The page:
To be more concise. The undecidability of the halting problem has no practical effect, barring usual considerations about fundamental research.


Isn't it one of the reason limiting the power of static analysis and force us to use dynamic analysis to get certain information about the correctness of our programs ?


If the halting problem was merely NP complex, it would have still limited practical possibilities of static analysis.


Eh, modern SMT solvers are very practical tools, as are solvers for Mixed Integer Linear Programs. NP-completeness doesn't mean that you can't solve most instances you care about in reasonable time.


Yes. And the halting problem doesn't preclude static program analysis even if it works with only a subset of all possible programs.


It looks like we're in perfect agreement then.


>We can not obtain them to feed them as input, our real-world machines can not process them if we could...

I'm not sure about this. We often make calculations with computer representations of real numbers. We can calculate quantities based on algebraic or transcendental numbers with arbitrary precision (optimizations, navigation), or we can use them as a basis (image processing) and represent rational numbers in their terms. Real numbers are all over computer applications.


Arbitrary precision is irrelevant. By it we mean arbitrary finite precision, which leaves us not only with computable numbers, but rationals. Representing rationals isn't affected by the paper's findings, because they have the same cardinality as the naturals. Arbitrary precision models reals, it doesn't actually use them.


>We can not obtain them to feed them as input, our real-world machines can not process them if we could

Suppose we are only working with rational multiples of Pi. Then we can ONLY have finite calculations of irrational numbers and it's impossible to have a finite calculation of a rational number (except for multiplication by 0).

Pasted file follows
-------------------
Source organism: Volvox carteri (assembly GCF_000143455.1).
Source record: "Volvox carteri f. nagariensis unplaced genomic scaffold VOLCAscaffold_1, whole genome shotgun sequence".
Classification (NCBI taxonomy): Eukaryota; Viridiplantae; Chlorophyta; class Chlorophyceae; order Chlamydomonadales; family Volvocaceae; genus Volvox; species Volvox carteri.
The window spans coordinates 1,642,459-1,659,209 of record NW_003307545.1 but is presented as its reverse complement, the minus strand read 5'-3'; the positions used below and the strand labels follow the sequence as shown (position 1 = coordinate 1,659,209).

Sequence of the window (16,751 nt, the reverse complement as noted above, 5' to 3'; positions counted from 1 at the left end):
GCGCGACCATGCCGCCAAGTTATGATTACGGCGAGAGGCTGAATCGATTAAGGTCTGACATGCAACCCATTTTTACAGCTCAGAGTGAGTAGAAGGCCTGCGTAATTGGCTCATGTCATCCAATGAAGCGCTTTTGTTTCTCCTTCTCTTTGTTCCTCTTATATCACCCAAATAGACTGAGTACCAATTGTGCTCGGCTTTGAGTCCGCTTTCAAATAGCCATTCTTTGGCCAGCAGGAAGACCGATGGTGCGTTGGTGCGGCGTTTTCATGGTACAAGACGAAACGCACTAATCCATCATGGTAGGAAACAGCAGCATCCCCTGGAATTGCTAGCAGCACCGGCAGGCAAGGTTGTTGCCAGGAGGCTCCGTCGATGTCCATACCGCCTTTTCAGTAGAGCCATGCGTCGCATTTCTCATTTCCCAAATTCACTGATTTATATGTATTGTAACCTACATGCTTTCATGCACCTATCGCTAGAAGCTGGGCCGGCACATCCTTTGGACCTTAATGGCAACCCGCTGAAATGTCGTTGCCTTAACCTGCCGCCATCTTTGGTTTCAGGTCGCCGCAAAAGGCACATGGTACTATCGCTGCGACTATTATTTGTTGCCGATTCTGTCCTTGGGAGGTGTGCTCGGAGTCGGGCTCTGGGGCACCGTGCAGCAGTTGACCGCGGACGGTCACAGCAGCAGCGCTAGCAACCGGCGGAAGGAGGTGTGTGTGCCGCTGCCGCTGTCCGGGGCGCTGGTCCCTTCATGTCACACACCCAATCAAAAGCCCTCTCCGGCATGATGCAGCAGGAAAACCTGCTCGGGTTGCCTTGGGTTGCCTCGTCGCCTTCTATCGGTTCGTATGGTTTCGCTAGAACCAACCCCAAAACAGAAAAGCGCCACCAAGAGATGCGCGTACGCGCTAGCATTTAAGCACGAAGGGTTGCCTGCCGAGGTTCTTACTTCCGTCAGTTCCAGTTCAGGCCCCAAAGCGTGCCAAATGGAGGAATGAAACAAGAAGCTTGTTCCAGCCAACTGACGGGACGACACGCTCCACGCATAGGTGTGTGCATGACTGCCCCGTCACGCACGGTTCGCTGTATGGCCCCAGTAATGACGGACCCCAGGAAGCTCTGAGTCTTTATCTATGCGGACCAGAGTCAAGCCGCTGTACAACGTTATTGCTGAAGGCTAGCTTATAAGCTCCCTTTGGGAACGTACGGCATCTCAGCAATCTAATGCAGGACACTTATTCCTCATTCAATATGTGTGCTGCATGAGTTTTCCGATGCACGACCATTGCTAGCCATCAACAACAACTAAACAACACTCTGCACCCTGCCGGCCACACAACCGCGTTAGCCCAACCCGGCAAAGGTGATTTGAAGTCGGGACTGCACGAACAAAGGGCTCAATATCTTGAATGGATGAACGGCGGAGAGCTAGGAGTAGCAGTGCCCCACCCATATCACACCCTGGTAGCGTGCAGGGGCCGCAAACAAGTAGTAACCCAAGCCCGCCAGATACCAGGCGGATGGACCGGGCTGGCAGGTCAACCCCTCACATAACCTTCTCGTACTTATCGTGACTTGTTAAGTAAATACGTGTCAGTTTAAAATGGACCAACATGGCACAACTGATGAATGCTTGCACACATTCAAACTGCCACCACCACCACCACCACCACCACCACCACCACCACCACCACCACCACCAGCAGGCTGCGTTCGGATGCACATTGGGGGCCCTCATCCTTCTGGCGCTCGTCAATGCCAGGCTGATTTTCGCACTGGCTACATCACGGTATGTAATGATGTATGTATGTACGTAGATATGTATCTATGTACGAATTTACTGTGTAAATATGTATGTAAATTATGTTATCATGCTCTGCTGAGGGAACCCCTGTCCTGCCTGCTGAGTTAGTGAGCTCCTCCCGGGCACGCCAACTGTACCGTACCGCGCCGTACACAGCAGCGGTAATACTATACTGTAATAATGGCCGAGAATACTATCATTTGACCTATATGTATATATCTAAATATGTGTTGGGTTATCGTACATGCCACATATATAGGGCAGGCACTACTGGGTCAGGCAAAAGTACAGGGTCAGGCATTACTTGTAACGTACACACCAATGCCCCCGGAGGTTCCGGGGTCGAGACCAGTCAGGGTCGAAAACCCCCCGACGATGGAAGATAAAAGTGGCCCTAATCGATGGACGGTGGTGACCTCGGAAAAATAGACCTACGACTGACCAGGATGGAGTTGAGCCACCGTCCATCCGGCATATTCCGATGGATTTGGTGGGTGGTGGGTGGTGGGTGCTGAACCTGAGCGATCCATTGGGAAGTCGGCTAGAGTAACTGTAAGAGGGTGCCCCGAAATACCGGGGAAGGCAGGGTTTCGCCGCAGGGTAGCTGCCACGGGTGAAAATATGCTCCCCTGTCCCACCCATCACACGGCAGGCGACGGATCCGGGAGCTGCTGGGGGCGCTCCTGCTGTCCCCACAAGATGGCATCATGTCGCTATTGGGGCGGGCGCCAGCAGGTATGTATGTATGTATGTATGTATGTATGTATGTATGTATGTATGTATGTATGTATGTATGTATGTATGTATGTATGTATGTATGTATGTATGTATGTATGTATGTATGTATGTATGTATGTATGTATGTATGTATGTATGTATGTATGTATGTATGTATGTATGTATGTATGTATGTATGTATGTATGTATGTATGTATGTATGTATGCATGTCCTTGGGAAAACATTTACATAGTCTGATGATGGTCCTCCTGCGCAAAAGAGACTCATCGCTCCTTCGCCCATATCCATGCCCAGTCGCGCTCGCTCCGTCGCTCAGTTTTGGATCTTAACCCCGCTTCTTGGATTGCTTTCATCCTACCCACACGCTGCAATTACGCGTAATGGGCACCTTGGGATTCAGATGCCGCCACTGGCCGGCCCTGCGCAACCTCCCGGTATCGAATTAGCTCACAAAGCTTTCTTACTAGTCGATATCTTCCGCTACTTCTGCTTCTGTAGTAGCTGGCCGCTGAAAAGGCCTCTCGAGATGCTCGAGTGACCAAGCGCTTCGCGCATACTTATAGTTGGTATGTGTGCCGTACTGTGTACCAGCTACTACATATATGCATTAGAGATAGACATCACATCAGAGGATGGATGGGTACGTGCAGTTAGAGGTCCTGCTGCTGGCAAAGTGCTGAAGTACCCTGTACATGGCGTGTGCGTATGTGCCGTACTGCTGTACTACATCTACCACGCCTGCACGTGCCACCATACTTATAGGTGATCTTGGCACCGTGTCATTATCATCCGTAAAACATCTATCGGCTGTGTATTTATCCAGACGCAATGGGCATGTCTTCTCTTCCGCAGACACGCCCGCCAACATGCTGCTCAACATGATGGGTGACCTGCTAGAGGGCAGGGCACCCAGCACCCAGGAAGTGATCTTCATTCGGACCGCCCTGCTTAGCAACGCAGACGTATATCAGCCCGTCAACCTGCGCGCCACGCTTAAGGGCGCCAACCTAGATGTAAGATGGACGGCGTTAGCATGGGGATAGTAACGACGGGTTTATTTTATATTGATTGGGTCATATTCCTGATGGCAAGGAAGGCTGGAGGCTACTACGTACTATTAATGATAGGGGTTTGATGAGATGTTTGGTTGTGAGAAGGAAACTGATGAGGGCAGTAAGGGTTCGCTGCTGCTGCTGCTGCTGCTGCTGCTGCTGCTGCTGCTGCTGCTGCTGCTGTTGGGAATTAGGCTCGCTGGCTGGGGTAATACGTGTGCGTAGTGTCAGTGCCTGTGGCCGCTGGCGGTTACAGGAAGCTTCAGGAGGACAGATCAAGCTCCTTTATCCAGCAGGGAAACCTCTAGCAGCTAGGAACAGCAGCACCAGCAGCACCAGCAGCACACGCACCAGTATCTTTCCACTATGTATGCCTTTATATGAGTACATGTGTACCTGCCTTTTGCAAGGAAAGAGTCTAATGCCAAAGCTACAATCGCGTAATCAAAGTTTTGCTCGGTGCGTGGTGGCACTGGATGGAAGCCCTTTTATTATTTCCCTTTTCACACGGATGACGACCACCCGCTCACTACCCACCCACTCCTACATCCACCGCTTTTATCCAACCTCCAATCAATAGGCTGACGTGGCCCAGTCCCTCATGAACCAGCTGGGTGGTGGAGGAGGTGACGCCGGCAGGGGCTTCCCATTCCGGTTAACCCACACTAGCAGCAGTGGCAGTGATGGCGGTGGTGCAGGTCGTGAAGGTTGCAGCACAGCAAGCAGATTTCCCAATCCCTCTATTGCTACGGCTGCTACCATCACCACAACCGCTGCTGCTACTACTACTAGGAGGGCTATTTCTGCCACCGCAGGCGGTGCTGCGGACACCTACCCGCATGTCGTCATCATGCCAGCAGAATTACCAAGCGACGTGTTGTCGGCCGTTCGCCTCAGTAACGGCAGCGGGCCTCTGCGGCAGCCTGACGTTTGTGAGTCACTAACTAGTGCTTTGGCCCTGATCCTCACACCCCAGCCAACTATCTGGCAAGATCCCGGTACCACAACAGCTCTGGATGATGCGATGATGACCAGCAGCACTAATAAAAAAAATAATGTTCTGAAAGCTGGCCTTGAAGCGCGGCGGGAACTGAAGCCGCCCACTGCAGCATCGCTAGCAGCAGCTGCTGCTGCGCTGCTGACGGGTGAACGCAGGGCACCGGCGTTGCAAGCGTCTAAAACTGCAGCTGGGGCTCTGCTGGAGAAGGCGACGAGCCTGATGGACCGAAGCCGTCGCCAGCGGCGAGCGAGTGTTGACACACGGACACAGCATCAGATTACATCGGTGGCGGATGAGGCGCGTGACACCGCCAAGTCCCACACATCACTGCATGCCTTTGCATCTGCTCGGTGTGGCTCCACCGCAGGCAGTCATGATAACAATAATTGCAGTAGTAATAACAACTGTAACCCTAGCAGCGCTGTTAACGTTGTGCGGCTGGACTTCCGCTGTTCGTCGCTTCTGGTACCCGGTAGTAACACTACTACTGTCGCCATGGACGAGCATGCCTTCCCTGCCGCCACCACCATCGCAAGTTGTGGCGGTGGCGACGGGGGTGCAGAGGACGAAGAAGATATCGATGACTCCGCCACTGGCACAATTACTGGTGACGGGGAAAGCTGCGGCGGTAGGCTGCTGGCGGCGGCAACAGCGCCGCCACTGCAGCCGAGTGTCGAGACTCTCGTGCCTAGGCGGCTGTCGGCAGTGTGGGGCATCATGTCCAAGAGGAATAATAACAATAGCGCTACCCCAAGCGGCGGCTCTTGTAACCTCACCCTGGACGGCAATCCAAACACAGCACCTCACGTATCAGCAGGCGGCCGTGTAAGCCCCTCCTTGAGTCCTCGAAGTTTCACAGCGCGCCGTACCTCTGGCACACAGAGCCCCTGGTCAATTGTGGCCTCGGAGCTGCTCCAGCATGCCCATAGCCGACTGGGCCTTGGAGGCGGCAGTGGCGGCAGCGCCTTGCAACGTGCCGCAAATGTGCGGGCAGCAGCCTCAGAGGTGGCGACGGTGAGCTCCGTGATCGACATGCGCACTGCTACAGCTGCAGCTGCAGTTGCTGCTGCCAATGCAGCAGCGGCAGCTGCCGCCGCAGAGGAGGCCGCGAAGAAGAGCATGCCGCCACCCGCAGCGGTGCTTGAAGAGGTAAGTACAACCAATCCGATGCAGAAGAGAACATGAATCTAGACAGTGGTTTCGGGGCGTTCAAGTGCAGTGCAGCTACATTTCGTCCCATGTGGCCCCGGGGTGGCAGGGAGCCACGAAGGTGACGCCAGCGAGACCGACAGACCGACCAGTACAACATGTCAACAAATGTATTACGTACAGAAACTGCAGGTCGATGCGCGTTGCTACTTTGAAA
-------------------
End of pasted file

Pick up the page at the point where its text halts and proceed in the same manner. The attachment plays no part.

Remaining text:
>Representing rationals isn't affected by the paper's findings, because they have the same cardinality as the naturals.

The Natural numbers are still infinite which presents its own inherent difficulty. It's not as though countability lends itself better to programming.


First and foremost:

> The Natural numbers are still infinite which presents its own inherent difficulty. It's not as though countability lends itself better to programming

Actually countability does lend itself to programming, essentially by definition. You cannot write a function to enumerate all the real numbers precisely because they're uncountable, even if you had an infinite amount of time. You can trivially do this with a "merely" countably infinite set, like the naturals or rationals.

> Suppose we are only working with rational multiples of Pi. Then we can ONLY have finite calculations of irrational numbers and it's impossible to have a finite calculation of a rational number (except for multiplication by 0).

It sounds like you're suggesting we can store an irrational number in a finite representation by generating it with a finite function (e.g. multiply a rational number of times). But that doesn't work. You can't represent a number N in a finite number of steps if you can't represent all factors of N in a finite number of steps.

This fact follows from the field axioms for the same reason that all products of irrationals and rationals are themselves irrational. Simply put, if you can't do it for Pi, you can't do it for a rational multiple of Pi.


>You cannot write a function to enumerate all the real numbers precisely because they're uncountable, even if you had an infinite amount of time

Even with infinite amount of time your enumeration function will not generate all of the natural numbers even though the natural number are countable.

You're right that we can't write a function to determine an immediate successor but we can write successor functions.

>It sounds like you're suggesting we can store an irrational number in a finite representation by generating it with a finite function (e.g. multiply a rational number of times). But that doesn't work. You can't represent a number N in a finite number of steps if you can't represent all factors of N in a finite number of steps.